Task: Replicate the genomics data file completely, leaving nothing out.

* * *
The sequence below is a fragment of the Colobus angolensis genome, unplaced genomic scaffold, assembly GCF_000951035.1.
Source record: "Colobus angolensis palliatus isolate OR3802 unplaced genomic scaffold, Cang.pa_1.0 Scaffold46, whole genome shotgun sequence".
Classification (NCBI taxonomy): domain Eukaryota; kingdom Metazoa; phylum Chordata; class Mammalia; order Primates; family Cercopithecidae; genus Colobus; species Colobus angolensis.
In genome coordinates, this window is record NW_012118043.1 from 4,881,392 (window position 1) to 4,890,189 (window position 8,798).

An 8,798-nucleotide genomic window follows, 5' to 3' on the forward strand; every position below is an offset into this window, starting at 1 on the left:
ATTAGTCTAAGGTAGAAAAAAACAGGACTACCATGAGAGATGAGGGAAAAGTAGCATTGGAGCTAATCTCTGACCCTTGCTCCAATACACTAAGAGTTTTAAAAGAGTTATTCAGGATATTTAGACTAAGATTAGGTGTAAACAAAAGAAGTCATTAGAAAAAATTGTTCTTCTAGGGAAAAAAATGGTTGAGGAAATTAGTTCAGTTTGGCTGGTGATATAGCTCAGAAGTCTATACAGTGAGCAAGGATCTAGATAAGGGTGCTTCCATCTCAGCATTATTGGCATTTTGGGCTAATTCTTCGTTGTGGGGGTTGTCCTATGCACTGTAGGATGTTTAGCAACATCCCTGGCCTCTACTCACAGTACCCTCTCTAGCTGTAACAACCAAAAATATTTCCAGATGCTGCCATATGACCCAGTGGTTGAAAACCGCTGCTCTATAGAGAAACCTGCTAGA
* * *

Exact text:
The sequence below is a fragment of the Colobus angolensis genome, unplaced genomic scaffold, assembly GCF_000951035.1.
Source record: "Colobus angolensis palliatus isolate OR3802 unplaced genomic scaffold, Cang.pa_1.0 Scaffold46, whole genome shotgun sequence".
Classification (NCBI taxonomy): domain Eukaryota; kingdom Metazoa; phylum Chordata; class Mammalia; order Primates; family Cercopithecidae; genus Colobus; species Colobus angolensis.
In genome coordinates, this window is record NW_012118043.1 from 4,881,392 (window position 1) to 4,890,189 (window position 8,798).

An 8,798-nucleotide genomic window follows, 5' to 3' on the forward strand; every position below is an offset into this window, starting at 1 on the left:
ATTAGTCTAAGGTAGAAAAAAACAGGACTACCATGAGAGATGAGGGAAAAGTAGCATTGGAGCTAATCTCTGACCCTTGCTCCAATACACTAAGAGTTTTAAAAGAGTTATTCAGGATATTTAGACTAAGATTAGGTGTAAACAAAAGAAGTCATTAGAAAAAATTGTTCTTCTAGGGAAAAAAATGGTTGAGGAAATTAGTTCAGTTTGGCTGGTGATATAGCTCAGAAGTCTATACAGTGAGCAAGGATCTAGATAAGGGTGCTTCCATCTCAGCATTATTGGCATTTTGGGCTAATTCTTCGTTGTGGGGGTTGTCCTATGCACTGTAGGATGTTTAGCAACATCCCTGGCCTCTACTCACAGTACCCTCTCTAGCTGTAACAACCAAAAATATTTCCAGATGCTGCCATATGACCCAGTGGTTGAAAACCGCTGCTCTATAGAGAAACCTGCTAGA